After appearing with Kate Fischer and Elle Macpherson as one of the lithe muses in Sirens (1994), de Rossi went to the US to shoot The Woman In The Moon and decided to stay in LA and have a shot at establishing a Hollywood career, while perfecting the American accent that now accompanies her everywhere. ``I decided to speak with an American accent all of the time because I don't trust myself to go in and out of it.
``I didn't have much money but I thought that if I went straight back to Australia I would never have known if I could do it, if I could have a career in acting.
``It only took me about four months to get a job on a sitcom called Too Something (1995) and we shot 20 episodes. It aired for about seven episodes but it was a great opportunity. After that, I could afford to get an apartment.
``It's a funny thing with acting in LA: you kind of get into a loop when you start working. And that's how Ally came about because then I did another show called Nick Freno: Licensed Teacher for a year, I did a lot of independent movies, one of which was Scream 2. And the thing that got me Ally was a pilot that I shot called Astoria. David Kelley saw the pilot then cast me for Ally.
Now, with a five-and-half year contract, de Rossi has what many actors crave: a sense of security and the challenge of playing a character she enjoys in a production she admires. ``I think Nelle came into the show as slightly one-dimensional, the way that she was set up to be the antithesis of Ally, to be hard where Ally is very soft, to be composed, collected and confident. And as it progressed - it's just such a gift that David gave me - he allowed Nelle to show vulnerability and to really flesh into a multi-layered character. Now she's more human, which makes a lot more sense than to set someone up like an Amanda from Melrose Place. People can relate to Nelle more now than they could when she started because now her character seems plausible. A lot of her strength and a lot of her vulnerability comes out during the course of this season.
``I see her as a person who really does not use her sexual energy to get ahead in the workplace and I that is very important for me too: not to flirt my way into auditions and roles in furthering my career. That's the foundation of the character: she's feminine, and she really enjoys being a woman, but when she's at the office, it's business. And of course the twist is that she falls in love with her boss.''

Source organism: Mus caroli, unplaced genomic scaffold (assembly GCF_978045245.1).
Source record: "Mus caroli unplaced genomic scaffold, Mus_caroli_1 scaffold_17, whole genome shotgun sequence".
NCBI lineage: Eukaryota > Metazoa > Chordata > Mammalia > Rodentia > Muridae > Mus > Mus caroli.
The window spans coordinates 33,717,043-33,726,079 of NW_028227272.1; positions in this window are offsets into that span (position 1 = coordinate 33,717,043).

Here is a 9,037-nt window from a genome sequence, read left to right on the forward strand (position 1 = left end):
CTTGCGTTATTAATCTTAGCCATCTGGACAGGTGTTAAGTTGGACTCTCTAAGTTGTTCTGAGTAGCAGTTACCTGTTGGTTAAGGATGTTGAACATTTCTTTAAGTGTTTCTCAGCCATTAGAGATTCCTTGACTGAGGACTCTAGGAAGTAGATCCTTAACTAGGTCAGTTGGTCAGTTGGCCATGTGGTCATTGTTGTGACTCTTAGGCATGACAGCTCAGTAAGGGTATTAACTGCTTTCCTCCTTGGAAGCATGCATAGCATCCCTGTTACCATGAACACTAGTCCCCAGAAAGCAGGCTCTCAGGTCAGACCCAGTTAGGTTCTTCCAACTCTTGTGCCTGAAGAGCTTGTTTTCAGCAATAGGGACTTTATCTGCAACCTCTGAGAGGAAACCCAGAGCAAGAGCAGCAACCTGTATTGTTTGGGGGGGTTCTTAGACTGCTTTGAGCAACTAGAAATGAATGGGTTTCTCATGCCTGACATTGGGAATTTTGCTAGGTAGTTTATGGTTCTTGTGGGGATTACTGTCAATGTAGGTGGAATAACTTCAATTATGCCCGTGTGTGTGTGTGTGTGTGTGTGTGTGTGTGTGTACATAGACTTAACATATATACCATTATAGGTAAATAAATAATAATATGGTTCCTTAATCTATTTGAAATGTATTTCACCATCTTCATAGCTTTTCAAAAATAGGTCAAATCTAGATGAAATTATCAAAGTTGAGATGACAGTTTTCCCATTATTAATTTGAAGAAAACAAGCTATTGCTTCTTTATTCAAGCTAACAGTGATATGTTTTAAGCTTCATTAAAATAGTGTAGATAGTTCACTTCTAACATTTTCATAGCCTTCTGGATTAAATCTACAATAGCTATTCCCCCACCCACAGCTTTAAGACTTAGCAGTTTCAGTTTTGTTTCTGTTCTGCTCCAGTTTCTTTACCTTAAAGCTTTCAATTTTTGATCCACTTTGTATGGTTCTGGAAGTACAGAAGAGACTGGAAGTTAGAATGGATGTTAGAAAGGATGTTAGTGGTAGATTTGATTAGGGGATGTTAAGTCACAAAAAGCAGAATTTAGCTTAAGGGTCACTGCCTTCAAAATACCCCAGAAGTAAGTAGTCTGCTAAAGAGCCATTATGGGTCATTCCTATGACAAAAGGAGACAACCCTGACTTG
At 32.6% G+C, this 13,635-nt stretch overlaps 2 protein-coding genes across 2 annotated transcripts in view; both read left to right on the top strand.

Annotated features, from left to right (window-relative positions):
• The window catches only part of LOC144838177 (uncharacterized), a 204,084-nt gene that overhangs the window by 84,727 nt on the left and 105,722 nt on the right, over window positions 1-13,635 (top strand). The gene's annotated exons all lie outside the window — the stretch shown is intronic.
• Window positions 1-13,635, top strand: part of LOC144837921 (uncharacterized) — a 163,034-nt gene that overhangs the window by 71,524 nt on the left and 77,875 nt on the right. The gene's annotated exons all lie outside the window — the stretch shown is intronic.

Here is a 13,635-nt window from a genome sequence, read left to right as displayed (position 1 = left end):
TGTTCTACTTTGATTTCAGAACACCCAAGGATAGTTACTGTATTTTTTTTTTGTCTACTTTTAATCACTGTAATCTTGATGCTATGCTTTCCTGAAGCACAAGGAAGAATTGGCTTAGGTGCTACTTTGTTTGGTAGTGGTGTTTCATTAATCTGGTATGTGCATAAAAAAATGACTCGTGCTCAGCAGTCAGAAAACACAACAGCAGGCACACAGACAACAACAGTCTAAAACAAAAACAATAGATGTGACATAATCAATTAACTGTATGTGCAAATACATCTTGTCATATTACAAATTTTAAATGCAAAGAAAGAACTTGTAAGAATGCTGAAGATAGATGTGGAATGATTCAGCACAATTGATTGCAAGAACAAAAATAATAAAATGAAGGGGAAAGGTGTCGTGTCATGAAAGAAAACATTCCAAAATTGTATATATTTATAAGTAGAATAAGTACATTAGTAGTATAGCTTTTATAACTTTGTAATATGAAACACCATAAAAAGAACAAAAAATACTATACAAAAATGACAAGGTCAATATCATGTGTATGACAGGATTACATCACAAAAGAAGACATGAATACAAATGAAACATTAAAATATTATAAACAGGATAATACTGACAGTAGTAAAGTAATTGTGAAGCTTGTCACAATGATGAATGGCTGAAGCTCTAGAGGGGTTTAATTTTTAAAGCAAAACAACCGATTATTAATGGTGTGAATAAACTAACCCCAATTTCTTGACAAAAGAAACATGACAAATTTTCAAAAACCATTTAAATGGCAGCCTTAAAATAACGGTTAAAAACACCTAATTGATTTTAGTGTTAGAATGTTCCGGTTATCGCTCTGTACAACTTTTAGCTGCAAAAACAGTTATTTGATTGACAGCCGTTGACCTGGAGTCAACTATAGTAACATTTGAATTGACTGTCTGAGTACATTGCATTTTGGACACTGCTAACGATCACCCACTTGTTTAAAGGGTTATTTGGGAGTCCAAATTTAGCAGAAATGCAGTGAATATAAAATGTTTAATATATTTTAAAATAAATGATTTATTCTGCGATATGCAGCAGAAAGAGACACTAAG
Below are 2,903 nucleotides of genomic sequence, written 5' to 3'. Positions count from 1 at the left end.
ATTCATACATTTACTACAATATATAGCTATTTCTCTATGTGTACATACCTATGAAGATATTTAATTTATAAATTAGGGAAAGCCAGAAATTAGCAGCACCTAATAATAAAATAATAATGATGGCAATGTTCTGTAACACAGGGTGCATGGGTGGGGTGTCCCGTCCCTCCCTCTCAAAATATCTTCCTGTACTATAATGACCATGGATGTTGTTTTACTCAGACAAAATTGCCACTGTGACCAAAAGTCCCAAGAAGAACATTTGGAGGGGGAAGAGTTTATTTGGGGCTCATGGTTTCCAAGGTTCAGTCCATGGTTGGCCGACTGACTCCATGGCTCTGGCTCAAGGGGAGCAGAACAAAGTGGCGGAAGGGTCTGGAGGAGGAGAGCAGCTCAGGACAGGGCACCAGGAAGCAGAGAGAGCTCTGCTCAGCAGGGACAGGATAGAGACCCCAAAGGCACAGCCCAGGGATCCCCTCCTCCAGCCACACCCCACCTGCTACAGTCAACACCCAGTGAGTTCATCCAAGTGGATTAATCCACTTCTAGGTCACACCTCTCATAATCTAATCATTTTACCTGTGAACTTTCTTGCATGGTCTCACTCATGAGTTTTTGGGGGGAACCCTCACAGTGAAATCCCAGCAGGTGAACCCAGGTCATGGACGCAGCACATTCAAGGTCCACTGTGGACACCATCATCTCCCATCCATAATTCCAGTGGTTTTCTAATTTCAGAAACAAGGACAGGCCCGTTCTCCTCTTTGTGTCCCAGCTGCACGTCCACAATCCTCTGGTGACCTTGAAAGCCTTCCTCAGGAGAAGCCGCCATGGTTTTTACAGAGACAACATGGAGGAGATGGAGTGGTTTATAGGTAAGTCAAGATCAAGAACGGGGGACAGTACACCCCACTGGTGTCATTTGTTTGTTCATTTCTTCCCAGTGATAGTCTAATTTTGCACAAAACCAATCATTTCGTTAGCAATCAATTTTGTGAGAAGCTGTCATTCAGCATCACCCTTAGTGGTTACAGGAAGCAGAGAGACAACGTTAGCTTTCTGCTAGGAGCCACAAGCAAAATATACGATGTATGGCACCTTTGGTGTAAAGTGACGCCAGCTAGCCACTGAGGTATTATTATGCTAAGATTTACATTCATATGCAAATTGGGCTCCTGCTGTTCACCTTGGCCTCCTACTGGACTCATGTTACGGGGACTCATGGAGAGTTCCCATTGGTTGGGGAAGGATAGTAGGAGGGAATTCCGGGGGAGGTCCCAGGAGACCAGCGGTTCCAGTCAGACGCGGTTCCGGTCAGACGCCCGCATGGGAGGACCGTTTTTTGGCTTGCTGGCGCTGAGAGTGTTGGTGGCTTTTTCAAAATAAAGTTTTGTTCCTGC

De Rossi and her fellow cast members work on the show for 10 months a year, starting in late July with days that begin at 5.30am - with two hours in hair and makeup - end at around 7.30pm, and usually involve shooting seven pages of dialogue-intensive script. As a result of the show's 10-strong ensemble, there are days when Nelle isn't part of the action at Cage, Fish & Associates and de Rossi gets the day off.
Unlike the numerous TV actors who see their summer hiatus as a chance for a big-screen splash, de Rossi viewed the break as a time to visit family, smile through a guest spot on All Star Squares - where she was feted with centre-square status - and enjoy the fruits of her labors.
``This is the first time in five years, since I left Australia, that I've had a period of time where I don't have to chase up work, or feel guilty that I'm out of work. I have a great job to go back to. All I've been doing since I started acting was looking for my next project. This is the opportunity have a vacation and take a deep breath and enjoy it.
``Sometimes you have to step back and say `This is great, where I am right now is where I want to be. And it really is for me right now. Honestly, I was reading scripts and I couldn't find one that was of the same quality as my current job, where the character was as interesting, as rich. There's no point in doing something less than I'm doing right now. That's really important, not to just go `Oh, now I have to go out and get my big summer blockbuster movie'. Because it'll come, you know, it's come to me so far, it'll come.''
Recent history would suggest that Portia de Rossi has every reason to relax and feel confident.